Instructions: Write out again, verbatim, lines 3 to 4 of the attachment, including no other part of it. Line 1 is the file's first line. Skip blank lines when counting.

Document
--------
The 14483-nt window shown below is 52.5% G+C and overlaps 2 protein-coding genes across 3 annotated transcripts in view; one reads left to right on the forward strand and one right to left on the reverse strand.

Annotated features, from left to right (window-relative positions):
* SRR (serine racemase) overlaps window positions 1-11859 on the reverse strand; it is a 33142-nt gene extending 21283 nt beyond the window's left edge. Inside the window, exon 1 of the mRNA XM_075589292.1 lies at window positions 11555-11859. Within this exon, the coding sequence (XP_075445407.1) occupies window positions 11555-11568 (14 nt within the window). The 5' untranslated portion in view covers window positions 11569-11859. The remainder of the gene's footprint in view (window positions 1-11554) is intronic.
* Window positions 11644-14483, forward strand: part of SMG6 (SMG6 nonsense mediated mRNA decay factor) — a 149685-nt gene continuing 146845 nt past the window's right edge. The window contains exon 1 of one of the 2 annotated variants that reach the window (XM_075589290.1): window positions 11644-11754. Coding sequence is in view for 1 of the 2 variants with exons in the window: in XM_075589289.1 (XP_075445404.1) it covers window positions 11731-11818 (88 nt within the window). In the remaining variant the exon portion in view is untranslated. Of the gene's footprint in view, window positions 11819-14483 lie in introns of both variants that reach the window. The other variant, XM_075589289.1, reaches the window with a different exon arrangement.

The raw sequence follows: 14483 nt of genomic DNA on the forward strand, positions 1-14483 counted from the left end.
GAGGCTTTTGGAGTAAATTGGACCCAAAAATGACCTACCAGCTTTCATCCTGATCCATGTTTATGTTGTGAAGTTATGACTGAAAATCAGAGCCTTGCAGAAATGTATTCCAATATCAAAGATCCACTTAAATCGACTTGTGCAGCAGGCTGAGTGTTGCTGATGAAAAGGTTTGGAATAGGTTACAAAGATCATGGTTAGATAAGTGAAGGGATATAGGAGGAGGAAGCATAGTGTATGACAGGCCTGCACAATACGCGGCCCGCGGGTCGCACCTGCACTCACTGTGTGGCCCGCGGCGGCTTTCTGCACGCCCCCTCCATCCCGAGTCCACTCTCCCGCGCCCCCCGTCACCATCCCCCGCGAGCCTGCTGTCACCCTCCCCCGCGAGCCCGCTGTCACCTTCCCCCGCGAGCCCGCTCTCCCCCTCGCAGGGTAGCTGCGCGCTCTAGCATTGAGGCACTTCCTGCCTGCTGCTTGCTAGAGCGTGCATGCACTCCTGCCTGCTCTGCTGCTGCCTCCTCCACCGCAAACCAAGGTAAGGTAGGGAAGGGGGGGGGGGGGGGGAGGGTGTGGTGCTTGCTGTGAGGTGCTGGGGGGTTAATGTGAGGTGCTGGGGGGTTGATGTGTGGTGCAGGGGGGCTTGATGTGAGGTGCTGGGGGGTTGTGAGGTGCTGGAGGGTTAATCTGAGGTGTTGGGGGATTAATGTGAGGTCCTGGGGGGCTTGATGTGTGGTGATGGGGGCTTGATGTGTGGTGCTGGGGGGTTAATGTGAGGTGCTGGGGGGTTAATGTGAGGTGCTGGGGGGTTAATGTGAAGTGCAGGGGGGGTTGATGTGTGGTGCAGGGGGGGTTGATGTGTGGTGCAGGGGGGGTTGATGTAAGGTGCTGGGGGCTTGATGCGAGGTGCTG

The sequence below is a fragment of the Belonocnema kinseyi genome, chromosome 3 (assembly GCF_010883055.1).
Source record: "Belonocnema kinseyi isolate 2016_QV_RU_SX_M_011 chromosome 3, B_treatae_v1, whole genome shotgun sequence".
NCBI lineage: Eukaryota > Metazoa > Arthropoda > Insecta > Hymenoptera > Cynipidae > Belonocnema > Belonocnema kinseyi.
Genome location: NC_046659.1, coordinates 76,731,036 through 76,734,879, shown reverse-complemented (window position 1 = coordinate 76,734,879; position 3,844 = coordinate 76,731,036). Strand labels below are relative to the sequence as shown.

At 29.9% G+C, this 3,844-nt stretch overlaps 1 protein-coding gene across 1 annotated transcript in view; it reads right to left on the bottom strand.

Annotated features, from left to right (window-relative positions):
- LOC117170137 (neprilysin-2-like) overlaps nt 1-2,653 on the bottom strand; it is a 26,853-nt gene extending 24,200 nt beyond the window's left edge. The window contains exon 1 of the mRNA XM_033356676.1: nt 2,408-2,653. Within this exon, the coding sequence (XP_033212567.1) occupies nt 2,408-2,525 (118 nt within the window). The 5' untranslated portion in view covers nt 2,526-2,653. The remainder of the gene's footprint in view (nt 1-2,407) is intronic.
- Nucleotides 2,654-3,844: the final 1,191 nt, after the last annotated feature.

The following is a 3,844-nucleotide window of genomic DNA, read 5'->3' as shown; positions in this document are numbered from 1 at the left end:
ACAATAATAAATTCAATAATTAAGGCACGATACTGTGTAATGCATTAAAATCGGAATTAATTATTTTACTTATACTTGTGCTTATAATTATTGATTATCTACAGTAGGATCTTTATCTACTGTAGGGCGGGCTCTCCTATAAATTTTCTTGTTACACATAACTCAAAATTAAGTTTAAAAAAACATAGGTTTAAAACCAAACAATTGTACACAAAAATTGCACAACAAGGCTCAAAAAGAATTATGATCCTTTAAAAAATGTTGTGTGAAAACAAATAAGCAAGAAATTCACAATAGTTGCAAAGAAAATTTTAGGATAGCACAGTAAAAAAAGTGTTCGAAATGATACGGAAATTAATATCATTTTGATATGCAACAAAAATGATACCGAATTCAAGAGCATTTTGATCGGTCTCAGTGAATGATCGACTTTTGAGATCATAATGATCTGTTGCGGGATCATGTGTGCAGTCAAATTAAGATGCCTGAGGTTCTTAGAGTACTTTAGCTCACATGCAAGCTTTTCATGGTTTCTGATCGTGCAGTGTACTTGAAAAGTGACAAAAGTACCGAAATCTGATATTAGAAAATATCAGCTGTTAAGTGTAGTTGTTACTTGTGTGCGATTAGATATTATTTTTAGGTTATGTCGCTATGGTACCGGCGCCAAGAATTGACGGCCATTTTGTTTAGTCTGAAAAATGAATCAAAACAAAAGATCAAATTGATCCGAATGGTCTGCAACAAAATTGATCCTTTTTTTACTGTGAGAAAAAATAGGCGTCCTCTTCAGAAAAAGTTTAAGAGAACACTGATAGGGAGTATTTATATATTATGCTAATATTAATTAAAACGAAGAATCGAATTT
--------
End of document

* SRR (serine racemase) overlaps window positions 1-11859 on the reverse strand; it is a 33142-nt gene extending 21283 nt beyond the window's left edge. Inside the window, exon 1 of the mRNA XM_075589292.1 lies at window positions 11555-11859. Within this exon, the coding sequence (XP_075445407.1) occupies window positions 11555-11568 (14 nt within the window). The 5' untranslated portion in view covers window positions 11569-11859. The remainder of the gene's footprint in view (window positions 1-11554) is intronic.
* Window positions 11644-14483, forward strand: part of SMG6 (SMG6 nonsense mediated mRNA decay factor) — a 149685-nt gene continuing 146845 nt past the window's right edge. The window contains exon 1 of one of the 2 annotated variants that reach the window (XM_075589290.1): window positions 11644-11754. Coding sequence is in view for 1 of the 2 variants with exons in the window: in XM_075589289.1 (XP_075445404.1) it covers window positions 11731-11818 (88 nt within the window). In the remaining variant the exon portion in view is untranslated. Of the gene's footprint in view, window positions 11819-14483 lie in introns of both variants that reach the window. The other variant, XM_075589289.1, reaches the window with a different exon arrangement.